BOOKS | The Dogs in Bali: Unforgettable Dog Stories From A Flawed Paradise

From ANIMAL PEOPLE,  November/December 2012:

The Dogs in Bali:
Unforgettable Dog Stories From A Flawed Paradise by Anna Sternfeldt Sternfeldt Media,  c/o 63 pages,  $11.95.


The praiseworthy stated intent of The Dogs in Bali is to further the work of the Bali Animal Welfare Association.  But author, photographer,  and publisher Anna Sternfeldt opens with the disclaimer,  rare in a self-publication,  that “The views,  opinions, positions or strategies expressed by the authorŠdo not necessarily reflect the views, opinions,  positions or strategies of Sternfeldt Media,”  which “makes no representations as to accuracy,  completeness,  correctness, suitability,  or validity of any information.”

The disclaimer may be warranted.     Errors of detail,  or perhaps proofreading,  include a mention that Bali dogs may scratch themselves “because they have ring worms,”   meaning the fungal disease ringworm. Dubious claims include that Bali street dogs defending their communities from intruders at night differ from a human army in that “A human army is fighting or defending an idea.”  Though true of some armies,  historically most armies–like the dogs–have just tried to repel invaders.     The most problematic aspect of The Dogs in Bali,  however,  is a culturally relativistic description of dog sacrifice.     Most Bali natives practice an ancient form of Hinduism,  imported about 1,200 years ago from Orissa state,  India,  which features animal sacrifice in a variety of contexts,  including, besides dog sacrifice,  cockfighting ostensibly practiced as a religious ritual.

 “Animal sacrifice is not about evil or cruelty,”  Sternfeldt asserts,  then explains that,  “The main reason for sacrificial victims is to wipe out the negative and evil qualities of the animals and thus wipe out the negative and evil qualities in man.”  In this view,  animal sacrifice in Bali is indeed about evil, specifically trying to rid humans of evil by inflicting it on animals.  But Sternfeldt then offers a somewhat contradictory version:  “Animal sacrifice is mainly found in…rites for demons, because demons love to see and feel the taste of blood.”  Seen as a “cultural necessity,”  says Sternfeldt,  “The ceremonies are performed in an effort to appease the demons and restore the balance of positive and negative forces,”  trying to control evil,  but not eliminating it.

Unexplained is why animal sacrifice persists,  while many other aspects of Balian “cultural necessity” have been transformed to accommodate tourism.  This could be partially explained,  however,  by the voyeuristic fascination of many tourists with animal sacrifice,  including cockfighting, and–increasingly in recent years–the opportunity to eat dogs and attend dogfights.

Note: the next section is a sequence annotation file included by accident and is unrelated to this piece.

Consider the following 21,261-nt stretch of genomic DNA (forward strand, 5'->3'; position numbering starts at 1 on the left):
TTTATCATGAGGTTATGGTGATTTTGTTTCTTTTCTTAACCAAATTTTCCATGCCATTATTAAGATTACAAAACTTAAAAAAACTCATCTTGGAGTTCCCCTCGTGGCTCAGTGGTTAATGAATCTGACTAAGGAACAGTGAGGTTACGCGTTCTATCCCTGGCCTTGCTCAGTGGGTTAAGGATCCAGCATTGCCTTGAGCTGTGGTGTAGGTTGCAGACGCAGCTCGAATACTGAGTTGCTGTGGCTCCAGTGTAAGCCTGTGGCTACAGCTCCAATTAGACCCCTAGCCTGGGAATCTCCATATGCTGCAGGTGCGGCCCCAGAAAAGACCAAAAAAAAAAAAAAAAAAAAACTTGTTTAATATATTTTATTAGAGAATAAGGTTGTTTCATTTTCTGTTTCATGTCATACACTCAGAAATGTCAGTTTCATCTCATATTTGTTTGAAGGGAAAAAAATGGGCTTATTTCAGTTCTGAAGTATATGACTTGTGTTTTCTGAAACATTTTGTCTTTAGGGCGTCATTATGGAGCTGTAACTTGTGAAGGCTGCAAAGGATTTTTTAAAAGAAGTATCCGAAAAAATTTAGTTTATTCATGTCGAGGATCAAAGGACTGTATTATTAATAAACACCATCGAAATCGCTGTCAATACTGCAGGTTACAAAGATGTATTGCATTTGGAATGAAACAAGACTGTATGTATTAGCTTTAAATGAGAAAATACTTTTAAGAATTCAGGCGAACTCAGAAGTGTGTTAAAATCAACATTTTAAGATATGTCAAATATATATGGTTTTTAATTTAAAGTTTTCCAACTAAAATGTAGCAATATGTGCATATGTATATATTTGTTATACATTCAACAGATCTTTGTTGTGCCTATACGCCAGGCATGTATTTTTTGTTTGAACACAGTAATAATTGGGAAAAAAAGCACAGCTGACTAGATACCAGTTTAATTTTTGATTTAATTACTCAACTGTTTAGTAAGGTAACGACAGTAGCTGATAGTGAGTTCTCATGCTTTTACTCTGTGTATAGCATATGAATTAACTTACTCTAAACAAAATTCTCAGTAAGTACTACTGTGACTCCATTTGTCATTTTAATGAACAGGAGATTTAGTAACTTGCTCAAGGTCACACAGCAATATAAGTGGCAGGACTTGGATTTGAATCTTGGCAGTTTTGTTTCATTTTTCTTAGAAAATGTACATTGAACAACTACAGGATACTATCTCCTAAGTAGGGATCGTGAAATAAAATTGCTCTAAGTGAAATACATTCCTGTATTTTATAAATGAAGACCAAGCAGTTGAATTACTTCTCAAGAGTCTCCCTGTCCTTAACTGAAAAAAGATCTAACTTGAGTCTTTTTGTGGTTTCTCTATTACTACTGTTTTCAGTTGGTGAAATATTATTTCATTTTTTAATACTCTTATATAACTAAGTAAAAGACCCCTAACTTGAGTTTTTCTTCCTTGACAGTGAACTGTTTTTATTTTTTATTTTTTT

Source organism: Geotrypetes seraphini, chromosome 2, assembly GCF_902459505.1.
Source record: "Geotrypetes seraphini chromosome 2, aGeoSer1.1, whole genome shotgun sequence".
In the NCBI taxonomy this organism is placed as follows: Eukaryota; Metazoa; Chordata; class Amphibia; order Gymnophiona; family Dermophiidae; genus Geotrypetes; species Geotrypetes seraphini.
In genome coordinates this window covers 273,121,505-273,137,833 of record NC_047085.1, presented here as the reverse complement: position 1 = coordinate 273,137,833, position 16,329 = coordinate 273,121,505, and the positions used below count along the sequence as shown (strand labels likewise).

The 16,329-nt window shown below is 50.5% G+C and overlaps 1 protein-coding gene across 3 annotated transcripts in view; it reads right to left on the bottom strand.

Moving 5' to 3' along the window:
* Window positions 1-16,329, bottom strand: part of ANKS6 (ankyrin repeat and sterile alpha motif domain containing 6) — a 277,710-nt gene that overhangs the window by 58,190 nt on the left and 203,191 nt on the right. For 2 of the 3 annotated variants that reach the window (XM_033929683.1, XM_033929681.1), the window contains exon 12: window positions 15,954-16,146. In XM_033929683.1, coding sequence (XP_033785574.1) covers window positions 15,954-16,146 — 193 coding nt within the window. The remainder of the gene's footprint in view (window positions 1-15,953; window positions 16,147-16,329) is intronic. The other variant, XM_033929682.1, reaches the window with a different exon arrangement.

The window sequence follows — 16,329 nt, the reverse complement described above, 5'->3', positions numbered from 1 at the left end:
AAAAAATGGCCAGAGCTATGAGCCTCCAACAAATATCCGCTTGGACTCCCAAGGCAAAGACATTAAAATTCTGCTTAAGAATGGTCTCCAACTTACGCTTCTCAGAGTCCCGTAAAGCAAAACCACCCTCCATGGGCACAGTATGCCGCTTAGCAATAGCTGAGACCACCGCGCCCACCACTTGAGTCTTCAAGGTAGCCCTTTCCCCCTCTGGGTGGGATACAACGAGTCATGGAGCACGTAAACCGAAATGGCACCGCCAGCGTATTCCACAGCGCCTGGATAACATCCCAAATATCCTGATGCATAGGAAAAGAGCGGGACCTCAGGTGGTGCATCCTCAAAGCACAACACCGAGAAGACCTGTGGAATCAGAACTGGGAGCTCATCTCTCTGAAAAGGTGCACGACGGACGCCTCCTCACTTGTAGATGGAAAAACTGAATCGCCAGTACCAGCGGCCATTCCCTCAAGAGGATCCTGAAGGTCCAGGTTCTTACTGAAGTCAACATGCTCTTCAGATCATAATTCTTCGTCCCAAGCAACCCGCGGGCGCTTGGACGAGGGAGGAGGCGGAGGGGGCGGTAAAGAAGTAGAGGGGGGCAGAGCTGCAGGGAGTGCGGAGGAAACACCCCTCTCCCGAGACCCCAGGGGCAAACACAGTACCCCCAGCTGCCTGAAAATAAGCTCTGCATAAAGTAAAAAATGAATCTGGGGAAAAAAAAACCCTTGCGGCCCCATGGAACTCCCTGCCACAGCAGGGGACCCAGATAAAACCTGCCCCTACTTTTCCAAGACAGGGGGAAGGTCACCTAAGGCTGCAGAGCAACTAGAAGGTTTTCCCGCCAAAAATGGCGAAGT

“Dogs with special colors are most often sacrificed to create harmony and balance,” Sternfeldt adds.  “The demand for dogs with the right colors is large,  which requires constant breeding.  Dogs born with the right colors are sold at a good price,  while those who are born with the wrong color have little to no value. The result is a lot of dogs that nobody cares about.”

In truth every society whose refuse disposal practices provide abundant food for street dogs has many dogs whom few people care about.  Bali has more dogs than most of the developing world because daily food offerings made in front of homes to ghosts or spirits,  and eggs left by abundant semi-feral chickens, provide additional food sources.     Dog sacrifice appears to exist because dogs are cheaply abundant–like the roosters expended in cockfights. Those who sacrifice or eat dogs often try to sabotage the BAWA street dog sterilization program.  Those who exploit dogs know that reducing the Bali dog population would eliminate the surplus upon which they prey. Having to pay more for dogs might not end dog sacrifice and dog-eating,  but would inhibit both.

But just keeping a dog as a treasured pet does not ensure that the dog is treated humanely. Sternfeldt praises the care of a dog who is made to wear a bell–probably at least as annoying to the dog as it would be to a human.  Like much else in The Dogs in Bali,  the example is incompletely considered. –Merritt Clifton

Citing the weaker of two sayings of Mohammed

A chapter of The Dogs in Bali titled “What Prophet Muhammed Said about Dogs,” addressing the Muslim minority in Bali,   appears to be condensed–without attribution–from my January/February 2008 ANIMAL PEOPLE commentary “What did the Prophet Mohammed really say about dogs?”  Yet it omits what I believe to be Mohammed’s most significant relevant teaching.

Sternfeldt cites Hadith 3:551,   narrated by Abu Huraira,  which describes a man who gives a thirsty dog water.  This occasions Mohammed to remark that  “There is a reward for serving any animal.”     Hadith 4:538,  also narrated by Abu Huraira,  recounts that,  “A prostitute was forgiven by Allah,  because,  passing by a panting dog near a well and seeing that the dog was about to die of thirst,  she took off her shoe, and tying it with her head-cover she drew out some water for it.  So,  Allah forgave her because of that.”

Hadith 4:538 promises not just a reward for helping animals,  but forgiveness of sin to anyone who helps animals,  even if the sin is as grave as prostitution,  compounded by the prostitute having removed her head covering, forbidden to women in public, and having dipped her shoe into a well,  in a society in which water is precious,  shoe soles are emblematic of filth,  and even showing a shoe sole may give offense.           –Merritt Clifton

Print Friendly

Leave a Reply

Your email address will not be published.